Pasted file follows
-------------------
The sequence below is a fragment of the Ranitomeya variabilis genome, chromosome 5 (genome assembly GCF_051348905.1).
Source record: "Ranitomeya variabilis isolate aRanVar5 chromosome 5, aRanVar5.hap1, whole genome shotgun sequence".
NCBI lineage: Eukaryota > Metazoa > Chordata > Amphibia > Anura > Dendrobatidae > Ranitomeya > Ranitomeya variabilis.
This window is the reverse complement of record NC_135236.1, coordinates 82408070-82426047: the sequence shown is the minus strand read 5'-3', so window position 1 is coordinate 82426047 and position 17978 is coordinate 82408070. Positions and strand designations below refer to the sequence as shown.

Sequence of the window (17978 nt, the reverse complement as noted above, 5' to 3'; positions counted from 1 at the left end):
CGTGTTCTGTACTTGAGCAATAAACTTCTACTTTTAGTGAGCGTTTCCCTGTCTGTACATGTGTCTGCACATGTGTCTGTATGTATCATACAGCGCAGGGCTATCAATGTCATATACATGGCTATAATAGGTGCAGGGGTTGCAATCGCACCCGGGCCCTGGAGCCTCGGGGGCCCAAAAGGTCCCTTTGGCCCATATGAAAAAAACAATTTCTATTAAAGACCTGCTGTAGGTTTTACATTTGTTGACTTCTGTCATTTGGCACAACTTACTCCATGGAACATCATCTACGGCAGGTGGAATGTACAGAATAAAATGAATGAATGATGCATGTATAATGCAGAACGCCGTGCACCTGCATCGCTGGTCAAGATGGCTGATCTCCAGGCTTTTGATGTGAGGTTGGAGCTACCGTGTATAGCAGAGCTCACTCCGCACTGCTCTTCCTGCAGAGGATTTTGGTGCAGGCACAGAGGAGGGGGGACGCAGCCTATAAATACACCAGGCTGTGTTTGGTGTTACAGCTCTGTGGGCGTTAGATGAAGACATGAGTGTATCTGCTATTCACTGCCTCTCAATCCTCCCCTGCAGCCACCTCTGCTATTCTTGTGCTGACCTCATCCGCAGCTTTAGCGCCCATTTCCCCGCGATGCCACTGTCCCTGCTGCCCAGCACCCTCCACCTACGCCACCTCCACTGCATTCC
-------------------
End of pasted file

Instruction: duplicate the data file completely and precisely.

The sequence below is a fragment of the Ranitomeya variabilis genome, chromosome 5 (genome assembly GCF_051348905.1).
Source record: "Ranitomeya variabilis isolate aRanVar5 chromosome 5, aRanVar5.hap1, whole genome shotgun sequence".
NCBI lineage: Eukaryota > Metazoa > Chordata > Amphibia > Anura > Dendrobatidae > Ranitomeya > Ranitomeya variabilis.
This window is the reverse complement of record NC_135236.1, coordinates 82408070-82426047: the sequence shown is the minus strand read 5'-3', so window position 1 is coordinate 82426047 and position 17978 is coordinate 82408070. Positions and strand designations below refer to the sequence as shown.

Sequence of the window (17978 nt, the reverse complement as noted above, 5' to 3'; positions counted from 1 at the left end):
CGTGTTCTGTACTTGAGCAATAAACTTCTACTTTTAGTGAGCGTTTCCCTGTCTGTACATGTGTCTGCACATGTGTCTGTATGTATCATACAGCGCAGGGCTATCAATGTCATATACATGGCTATAATAGGTGCAGGGGTTGCAATCGCACCCGGGCCCTGGAGCCTCGGGGGCCCAAAAGGTCCCTTTGGCCCATATGAAAAAAACAATTTCTATTAAAGACCTGCTGTAGGTTTTACATTTGTTGACTTCTGTCATTTGGCACAACTTACTCCATGGAACATCATCTACGGCAGGTGGAATGTACAGAATAAAATGAATGAATGATGCATGTATAATGCAGAACGCCGTGCACCTGCATCGCTGGTCAAGATGGCTGATCTCCAGGCTTTTGATGTGAGGTTGGAGCTACCGTGTATAGCAGAGCTCACTCCGCACTGCTCTTCCTGCAGAGGATTTTGGTGCAGGCACAGAGGAGGGGGGACGCAGCCTATAAATACACCAGGCTGTGTTTGGTGTTACAGCTCTGTGGGCGTTAGATGAAGACATGAGTGTATCTGCTATTCACTGCCTCTCAATCCTCCCCTGCAGCCACCTCTGCTATTCTTGTGCTGACCTCATCCGCAGCTTTAGCGCCCATTTCCCCGCGATGCCACTGTCCCTGCTGCCCAGCACCCTCCACCTACGCCACCTCCACTGCATTCC